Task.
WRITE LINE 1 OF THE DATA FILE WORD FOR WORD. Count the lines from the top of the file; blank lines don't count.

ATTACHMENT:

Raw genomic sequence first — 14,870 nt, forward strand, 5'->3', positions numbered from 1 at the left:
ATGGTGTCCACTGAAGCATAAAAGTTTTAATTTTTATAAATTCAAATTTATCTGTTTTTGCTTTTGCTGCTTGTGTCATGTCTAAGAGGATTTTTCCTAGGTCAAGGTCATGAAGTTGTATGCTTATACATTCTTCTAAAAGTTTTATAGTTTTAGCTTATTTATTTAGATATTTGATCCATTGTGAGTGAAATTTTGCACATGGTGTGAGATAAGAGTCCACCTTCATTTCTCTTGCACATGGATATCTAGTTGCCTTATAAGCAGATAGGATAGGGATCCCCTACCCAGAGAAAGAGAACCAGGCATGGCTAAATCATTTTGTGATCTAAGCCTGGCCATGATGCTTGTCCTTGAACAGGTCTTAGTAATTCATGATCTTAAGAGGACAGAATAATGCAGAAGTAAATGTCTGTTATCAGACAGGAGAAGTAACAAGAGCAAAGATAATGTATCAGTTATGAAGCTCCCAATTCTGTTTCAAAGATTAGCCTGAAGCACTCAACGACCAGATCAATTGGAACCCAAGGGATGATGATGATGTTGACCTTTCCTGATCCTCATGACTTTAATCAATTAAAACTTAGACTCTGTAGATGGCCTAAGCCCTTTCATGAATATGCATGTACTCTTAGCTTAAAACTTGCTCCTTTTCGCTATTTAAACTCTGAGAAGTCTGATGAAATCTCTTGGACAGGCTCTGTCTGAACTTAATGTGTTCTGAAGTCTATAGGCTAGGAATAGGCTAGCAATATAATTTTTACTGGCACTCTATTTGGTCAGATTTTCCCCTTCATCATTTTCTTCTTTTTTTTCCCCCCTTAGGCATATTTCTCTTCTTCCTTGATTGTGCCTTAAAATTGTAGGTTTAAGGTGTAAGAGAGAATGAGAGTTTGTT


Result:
Raw genomic sequence first — 14,870 nt, forward strand, 5'->3', positions numbered from 1 at the left: